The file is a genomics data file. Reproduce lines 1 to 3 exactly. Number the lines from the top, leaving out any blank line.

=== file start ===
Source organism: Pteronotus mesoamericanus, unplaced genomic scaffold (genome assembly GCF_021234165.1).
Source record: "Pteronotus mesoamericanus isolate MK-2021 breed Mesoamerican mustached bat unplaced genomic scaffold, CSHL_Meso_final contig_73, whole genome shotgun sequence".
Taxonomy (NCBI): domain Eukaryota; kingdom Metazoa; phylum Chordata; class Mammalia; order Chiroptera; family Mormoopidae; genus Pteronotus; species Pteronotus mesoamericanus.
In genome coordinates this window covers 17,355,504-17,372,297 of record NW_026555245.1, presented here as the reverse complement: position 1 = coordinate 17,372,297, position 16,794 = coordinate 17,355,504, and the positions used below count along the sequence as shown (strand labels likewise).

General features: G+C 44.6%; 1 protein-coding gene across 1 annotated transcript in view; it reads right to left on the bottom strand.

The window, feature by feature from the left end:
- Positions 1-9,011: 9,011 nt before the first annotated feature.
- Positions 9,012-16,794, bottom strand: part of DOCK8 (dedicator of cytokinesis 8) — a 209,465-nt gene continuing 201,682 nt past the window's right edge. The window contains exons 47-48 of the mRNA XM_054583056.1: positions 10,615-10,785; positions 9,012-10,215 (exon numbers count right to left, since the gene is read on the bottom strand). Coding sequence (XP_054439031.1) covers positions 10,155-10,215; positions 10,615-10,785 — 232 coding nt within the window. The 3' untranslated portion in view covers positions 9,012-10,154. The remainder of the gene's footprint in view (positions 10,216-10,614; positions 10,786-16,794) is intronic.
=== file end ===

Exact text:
Source organism: Pteronotus mesoamericanus, unplaced genomic scaffold (genome assembly GCF_021234165.1).
Source record: "Pteronotus mesoamericanus isolate MK-2021 breed Mesoamerican mustached bat unplaced genomic scaffold, CSHL_Meso_final contig_73, whole genome shotgun sequence".
Taxonomy (NCBI): domain Eukaryota; kingdom Metazoa; phylum Chordata; class Mammalia; order Chiroptera; family Mormoopidae; genus Pteronotus; species Pteronotus mesoamericanus.